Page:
VJ Day: UK commemorates 75th anniversary as royals pay tribute


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Media captionThe Prince of Wales and Duchess of Cornwall attended a VJ Day memorial service

The Royal Family are leading UK commemorations on the 75th anniversary of VJ Day – the day WWII ended with the surrender of Japan.

The Prince of Wales led a two-minute silence at the National Memorial Arboretum in Staffordshire, as part of a memorial service.

The Duke of Edinburgh is also part of the commemorations, appearing in a photo montage with other veterans.

And a message from the Queen thanked those “who fought so valiantly”.

She said, “Those of us who remember the conclusion of the Far Eastern campaign, whether on active duty abroad or while waiting for the news at home, will never forget the scenes. jubilant and overwhelming sense of relief. ”

The Prince of Wales attended the event at the Arboretum with the Duchess of Cornwall.

He laid a wreath at the Kwai Railway Memorial, as a small number of ex-combatants and their relatives sat on benches scattered around the garden, to maintain their social estrangement.

A Battle of Britain Memorial Air Parade also commemorated those who fought.

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In a speech, Prince Charles said veterans service “will resonate through the ages”.

He referred to their description as the Forgotten Army, noting how many soldiers, nurses and other staff felt aggrieved by the way some members of the public associated the end of WWII to victory in Europe in May 1945.

“Let us assert, they and serving veterans are not forgotten, but rather you are respected, thanked and cherished with all our hearts and forever,” he said.

The Prime Minister, who also attended and read the poem The Exhortation before the silence, thanked those who had fought to restore “peace and prosperity”.

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The Duchess of Cornwall chats with a veteran

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Boris Johnson laid a wreath and read the war poem Exhortation – saying ‘they will not grow old’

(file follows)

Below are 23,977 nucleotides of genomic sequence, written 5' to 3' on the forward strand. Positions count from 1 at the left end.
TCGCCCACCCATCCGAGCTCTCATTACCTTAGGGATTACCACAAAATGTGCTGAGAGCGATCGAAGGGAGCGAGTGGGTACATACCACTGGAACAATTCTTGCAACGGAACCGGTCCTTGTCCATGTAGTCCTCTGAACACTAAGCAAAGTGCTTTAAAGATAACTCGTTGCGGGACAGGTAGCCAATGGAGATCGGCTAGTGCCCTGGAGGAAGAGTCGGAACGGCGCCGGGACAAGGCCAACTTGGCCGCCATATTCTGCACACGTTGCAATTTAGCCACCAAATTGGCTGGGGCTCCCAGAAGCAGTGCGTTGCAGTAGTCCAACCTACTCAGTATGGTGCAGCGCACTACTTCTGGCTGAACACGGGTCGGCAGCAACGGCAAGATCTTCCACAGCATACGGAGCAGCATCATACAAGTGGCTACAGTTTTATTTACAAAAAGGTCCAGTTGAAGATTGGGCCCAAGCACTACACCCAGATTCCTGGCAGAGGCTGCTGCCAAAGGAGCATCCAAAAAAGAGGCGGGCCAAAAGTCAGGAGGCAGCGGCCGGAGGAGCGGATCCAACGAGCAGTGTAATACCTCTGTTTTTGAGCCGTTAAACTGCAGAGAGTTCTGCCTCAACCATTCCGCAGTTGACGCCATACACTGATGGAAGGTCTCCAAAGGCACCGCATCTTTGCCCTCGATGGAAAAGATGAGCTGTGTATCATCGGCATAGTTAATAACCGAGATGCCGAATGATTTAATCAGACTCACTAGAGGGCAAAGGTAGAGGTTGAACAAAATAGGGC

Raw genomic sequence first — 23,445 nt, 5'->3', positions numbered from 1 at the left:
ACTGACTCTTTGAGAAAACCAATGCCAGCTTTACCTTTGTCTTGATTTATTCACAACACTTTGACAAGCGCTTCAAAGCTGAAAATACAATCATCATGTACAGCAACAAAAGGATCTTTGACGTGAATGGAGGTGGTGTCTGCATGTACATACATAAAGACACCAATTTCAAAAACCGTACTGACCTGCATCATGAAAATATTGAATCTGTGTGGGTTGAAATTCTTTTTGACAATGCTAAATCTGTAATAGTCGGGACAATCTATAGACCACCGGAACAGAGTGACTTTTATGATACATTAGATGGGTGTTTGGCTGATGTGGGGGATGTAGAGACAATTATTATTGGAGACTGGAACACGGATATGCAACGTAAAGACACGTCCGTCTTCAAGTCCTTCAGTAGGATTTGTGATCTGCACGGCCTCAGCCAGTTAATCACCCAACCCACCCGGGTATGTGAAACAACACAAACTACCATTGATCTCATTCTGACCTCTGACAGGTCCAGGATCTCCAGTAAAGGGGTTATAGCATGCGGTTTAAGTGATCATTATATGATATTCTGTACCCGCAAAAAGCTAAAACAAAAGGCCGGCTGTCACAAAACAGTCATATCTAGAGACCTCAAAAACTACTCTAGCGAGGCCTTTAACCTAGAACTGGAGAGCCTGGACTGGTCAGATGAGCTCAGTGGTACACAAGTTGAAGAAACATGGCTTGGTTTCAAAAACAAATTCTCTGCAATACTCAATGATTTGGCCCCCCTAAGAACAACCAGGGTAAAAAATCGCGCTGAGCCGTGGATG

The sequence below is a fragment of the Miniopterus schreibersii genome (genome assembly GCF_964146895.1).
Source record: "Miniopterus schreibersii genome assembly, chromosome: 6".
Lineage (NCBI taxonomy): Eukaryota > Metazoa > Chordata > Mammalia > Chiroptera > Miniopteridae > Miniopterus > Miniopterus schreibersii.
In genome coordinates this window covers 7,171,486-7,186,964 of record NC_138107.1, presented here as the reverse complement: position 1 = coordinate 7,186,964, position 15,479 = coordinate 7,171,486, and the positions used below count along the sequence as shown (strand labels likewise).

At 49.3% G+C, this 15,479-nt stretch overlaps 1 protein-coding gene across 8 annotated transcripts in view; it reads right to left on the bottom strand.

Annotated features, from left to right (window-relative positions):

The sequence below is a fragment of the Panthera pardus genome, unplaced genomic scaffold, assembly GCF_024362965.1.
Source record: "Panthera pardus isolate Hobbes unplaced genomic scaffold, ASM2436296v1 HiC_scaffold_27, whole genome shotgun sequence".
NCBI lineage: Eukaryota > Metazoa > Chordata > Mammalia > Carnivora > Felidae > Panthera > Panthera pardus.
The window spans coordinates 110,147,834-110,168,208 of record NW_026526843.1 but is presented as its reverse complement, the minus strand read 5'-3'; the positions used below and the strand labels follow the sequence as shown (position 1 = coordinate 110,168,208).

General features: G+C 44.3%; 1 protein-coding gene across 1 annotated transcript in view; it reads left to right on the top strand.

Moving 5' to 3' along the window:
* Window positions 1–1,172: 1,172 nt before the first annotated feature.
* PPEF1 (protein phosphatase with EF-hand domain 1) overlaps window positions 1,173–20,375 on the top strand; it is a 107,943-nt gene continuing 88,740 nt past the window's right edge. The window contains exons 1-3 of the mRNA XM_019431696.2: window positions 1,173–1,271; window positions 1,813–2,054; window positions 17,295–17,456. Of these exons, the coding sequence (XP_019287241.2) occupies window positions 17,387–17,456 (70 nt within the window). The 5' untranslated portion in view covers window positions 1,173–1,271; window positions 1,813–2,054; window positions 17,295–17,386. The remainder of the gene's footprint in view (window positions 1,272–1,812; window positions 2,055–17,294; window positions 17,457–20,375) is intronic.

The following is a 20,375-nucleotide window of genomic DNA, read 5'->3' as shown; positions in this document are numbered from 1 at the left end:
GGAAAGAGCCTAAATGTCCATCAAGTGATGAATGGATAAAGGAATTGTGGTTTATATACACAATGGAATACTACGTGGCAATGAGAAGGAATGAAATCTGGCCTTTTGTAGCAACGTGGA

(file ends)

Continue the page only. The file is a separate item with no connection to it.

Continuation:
The Red Arrows – who were scheduled to fly over the capitals of the UK’s four countries – were forced to cancel flights over Edinburgh, Cardiff and London due to poor weather conditions.

They were at least able to fly over Belfast and the pilots encountered three veterans during a stopover in Prestwick, near Glasgow.

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The Red Arrows flew over the hold of the Titanic and the Titanic Museum in Belfast

Throughout the day, large screens in locations across the country feature a photo montage of veterans – each photographed with a picture of themselves from their time on duty.

The montage is also a rare appearance for Prince Philip, 99, who has only been seen a handful of times in public since his retirement in 2017 – most recently for a military event at Windsor Castle.

Prince Philip was a young Royal Navy officer aboard a warship in Tokyo Bay when Japan surrendered.

Earlier in the morning, Secretary of Defense Ben Wallace was joined by military leaders as he laid a wreath at the Cenotaph in London.

Prisoners of war

On August 15, 1945, VJ Day – or Victory over Japan Day – ended one of the worst episodes in British military history, in which tens of thousands of servicemen were forced to endure brutality in the camps. prisoners of war.

It is estimated that there were 71,000 British and Commonwealth victims of the war against Japan, including over 12,000 prisoners of war who died in Japanese captivity. Over 2.5 million Japanese military and civilians are estimated to have died in the conflict.

Fighting in Europe had ended in May 1945, but many Allied servicemen were still fighting Japan in East Asia.

Japan rejected an ultimatum for peace and the United States believed dropping a nuclear bomb would force them to surrender. The United States dropped two atomic bombs on Japan, killing an estimated 214,000 people, and two weeks later, Japan surrendered.

To mark the 75th anniversary, Japanese Prime Minister Shinzo Abe sent an offering to a controversial war shrine in Tokyo, but did not attend in person.

However, two of his ministers visited the Yasukuni Shrine, where 14 leaders who were later convicted by the Allies as war criminals are commemorated.

During the commemorative event

John Maguire, BBC News

The National Memorial Arboretum seems to lend itself perfectly to the concept of a socially distant memorial service.

The veterans of the Burma campaign, their families and other guests were seated in chairs spaced out on the grass between the trees.